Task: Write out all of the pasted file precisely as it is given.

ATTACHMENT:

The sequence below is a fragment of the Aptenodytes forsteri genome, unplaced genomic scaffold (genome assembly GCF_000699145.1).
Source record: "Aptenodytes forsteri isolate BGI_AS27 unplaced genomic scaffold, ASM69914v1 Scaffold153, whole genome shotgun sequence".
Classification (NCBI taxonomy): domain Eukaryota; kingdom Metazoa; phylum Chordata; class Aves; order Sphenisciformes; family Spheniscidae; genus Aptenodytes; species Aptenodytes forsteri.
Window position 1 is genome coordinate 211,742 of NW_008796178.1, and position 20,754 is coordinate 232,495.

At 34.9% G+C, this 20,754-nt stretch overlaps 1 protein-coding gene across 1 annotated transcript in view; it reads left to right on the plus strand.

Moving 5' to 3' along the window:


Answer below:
The sequence below is a fragment of the Aptenodytes forsteri genome, unplaced genomic scaffold (genome assembly GCF_000699145.1).
Source record: "Aptenodytes forsteri isolate BGI_AS27 unplaced genomic scaffold, ASM69914v1 Scaffold153, whole genome shotgun sequence".
Classification (NCBI taxonomy): domain Eukaryota; kingdom Metazoa; phylum Chordata; class Aves; order Sphenisciformes; family Spheniscidae; genus Aptenodytes; species Aptenodytes forsteri.
Window position 1 is genome coordinate 211,742 of NW_008796178.1, and position 20,754 is coordinate 232,495.

At 34.9% G+C, this 20,754-nt stretch overlaps 1 protein-coding gene across 1 annotated transcript in view; it reads left to right on the plus strand.

Moving 5' to 3' along the window: